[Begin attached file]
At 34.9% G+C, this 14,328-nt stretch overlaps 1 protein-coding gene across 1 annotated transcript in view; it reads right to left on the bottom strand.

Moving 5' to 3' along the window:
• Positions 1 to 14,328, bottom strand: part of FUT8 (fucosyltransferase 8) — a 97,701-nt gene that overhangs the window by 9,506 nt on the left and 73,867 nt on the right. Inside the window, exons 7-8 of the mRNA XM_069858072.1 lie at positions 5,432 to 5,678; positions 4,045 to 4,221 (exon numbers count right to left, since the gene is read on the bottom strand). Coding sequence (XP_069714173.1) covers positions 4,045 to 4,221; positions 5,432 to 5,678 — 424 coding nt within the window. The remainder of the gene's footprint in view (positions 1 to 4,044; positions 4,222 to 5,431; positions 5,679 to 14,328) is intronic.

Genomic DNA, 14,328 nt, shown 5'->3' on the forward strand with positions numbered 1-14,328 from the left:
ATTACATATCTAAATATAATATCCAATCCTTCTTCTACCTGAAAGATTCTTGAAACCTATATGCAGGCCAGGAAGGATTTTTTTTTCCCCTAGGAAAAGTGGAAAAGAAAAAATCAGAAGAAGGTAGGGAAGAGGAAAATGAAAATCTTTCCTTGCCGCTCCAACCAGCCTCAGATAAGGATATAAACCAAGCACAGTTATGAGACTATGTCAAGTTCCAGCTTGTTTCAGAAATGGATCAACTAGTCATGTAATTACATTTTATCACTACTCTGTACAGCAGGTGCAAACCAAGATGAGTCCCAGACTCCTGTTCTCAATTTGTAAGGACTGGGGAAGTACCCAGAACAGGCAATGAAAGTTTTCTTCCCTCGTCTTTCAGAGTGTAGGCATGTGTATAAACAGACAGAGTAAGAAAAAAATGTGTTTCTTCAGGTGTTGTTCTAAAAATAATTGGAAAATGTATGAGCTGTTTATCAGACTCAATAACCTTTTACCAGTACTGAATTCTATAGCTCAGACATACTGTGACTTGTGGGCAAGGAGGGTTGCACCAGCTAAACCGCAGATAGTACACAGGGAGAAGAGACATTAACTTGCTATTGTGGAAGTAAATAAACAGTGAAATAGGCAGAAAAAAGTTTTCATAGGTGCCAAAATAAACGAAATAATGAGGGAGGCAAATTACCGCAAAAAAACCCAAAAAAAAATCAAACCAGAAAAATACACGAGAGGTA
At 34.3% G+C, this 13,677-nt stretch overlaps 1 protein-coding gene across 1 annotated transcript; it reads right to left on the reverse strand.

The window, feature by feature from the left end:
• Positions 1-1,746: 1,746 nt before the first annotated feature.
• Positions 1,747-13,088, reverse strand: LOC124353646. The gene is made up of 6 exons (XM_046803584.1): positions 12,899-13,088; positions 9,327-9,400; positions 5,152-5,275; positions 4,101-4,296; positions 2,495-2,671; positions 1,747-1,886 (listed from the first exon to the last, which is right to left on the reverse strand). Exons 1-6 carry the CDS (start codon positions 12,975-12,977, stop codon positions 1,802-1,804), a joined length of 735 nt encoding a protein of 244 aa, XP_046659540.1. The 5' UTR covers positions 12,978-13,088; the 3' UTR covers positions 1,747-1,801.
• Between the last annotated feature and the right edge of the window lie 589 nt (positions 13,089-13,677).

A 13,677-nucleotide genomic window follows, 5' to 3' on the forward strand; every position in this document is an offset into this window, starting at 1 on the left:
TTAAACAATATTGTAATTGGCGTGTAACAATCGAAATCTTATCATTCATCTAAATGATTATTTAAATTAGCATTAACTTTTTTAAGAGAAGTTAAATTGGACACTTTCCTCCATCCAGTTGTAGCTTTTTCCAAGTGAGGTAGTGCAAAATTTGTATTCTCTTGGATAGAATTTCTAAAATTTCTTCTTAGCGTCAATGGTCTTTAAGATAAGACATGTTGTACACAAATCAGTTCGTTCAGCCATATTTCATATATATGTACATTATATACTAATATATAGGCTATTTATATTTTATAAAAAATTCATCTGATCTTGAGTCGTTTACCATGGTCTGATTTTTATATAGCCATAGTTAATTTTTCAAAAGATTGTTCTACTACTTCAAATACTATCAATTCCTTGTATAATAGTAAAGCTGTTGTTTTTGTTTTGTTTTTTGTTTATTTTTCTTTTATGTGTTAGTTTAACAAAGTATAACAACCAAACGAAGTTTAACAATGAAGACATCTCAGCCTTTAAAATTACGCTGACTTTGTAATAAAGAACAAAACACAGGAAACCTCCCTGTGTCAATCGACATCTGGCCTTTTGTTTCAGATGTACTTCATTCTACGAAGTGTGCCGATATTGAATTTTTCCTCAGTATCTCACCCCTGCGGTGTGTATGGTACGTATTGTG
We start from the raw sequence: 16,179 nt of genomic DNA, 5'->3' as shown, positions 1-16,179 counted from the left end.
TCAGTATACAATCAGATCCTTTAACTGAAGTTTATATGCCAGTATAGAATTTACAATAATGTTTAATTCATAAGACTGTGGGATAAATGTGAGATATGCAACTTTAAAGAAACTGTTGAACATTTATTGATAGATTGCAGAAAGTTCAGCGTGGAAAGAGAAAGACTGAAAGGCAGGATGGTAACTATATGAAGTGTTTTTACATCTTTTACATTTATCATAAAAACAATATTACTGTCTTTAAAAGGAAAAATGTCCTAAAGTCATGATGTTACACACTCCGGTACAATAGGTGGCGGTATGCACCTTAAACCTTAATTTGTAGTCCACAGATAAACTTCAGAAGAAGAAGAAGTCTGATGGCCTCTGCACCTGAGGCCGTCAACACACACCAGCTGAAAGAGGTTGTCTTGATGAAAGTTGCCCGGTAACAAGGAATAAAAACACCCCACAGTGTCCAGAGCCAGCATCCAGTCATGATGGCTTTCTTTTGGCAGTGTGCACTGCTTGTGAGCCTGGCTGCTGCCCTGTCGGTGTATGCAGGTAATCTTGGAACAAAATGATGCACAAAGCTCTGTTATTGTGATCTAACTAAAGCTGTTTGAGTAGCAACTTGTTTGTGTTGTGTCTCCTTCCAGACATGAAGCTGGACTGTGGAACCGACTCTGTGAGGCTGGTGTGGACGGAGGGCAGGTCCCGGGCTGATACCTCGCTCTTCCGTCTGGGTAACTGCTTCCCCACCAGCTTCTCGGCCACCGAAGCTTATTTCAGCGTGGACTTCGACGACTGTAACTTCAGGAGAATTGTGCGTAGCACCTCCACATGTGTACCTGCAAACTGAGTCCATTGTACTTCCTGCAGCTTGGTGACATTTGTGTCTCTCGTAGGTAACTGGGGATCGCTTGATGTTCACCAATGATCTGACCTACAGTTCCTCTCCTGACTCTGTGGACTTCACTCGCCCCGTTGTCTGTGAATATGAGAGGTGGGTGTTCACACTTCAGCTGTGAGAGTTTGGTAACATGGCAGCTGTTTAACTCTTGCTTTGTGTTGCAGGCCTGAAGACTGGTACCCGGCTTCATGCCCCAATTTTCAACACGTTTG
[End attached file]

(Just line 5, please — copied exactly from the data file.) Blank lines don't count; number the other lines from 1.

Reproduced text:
ATTACATATCTAAATATAATATCCAATCCTTCTTCTACCTGAAAGATTCTTGAAACCTATATGCAGGCCAGGAAGGATTTTTTTTTCCCCTAGGAAAAGTGGAAAAGAAAAAATCAGAAGAAGGTAGGGAAGAGGAAAATGAAAATCTTTCCTTGCCGCTCCAACCAGCCTCAGATAAGGATATAAACCAAGCACAGTTATGAGACTATGTCAAGTTCCAGCTTGTTTCAGAAATGGATCAACTAGTCATGTAATTACATTTTATCACTACTCTGTACAGCAGGTGCAAACCAAGATGAGTCCCAGACTCCTGTTCTCAATTTGTAAGGACTGGGGAAGTACCCAGAACAGGCAATGAAAGTTTTCTTCCCTCGTCTTTCAGAGTGTAGGCATGTGTATAAACAGACAGAGTAAGAAAAAAATGTGTTTCTTCAGGTGTTGTTCTAAAAATAATTGGAAAATGTATGAGCTGTTTATCAGACTCAATAACCTTTTACCAGTACTGAATTCTATAGCTCAGACATACTGTGACTTGTGGGCAAGGAGGGTTGCACCAGCTAAACCGCAGATAGTACACAGGGAGAAGAGACATTAACTTGCTATTGTGGAAGTAAATAAACAGTGAAATAGGCAGAAAAAAGTTTTCATAGGTGCCAAAATAAACGAAATAATGAGGGAGGCAAATTACCGCAAAAAAACCCAAAAAAAAATCAAACCAGAAAAATACACGAGAGGTA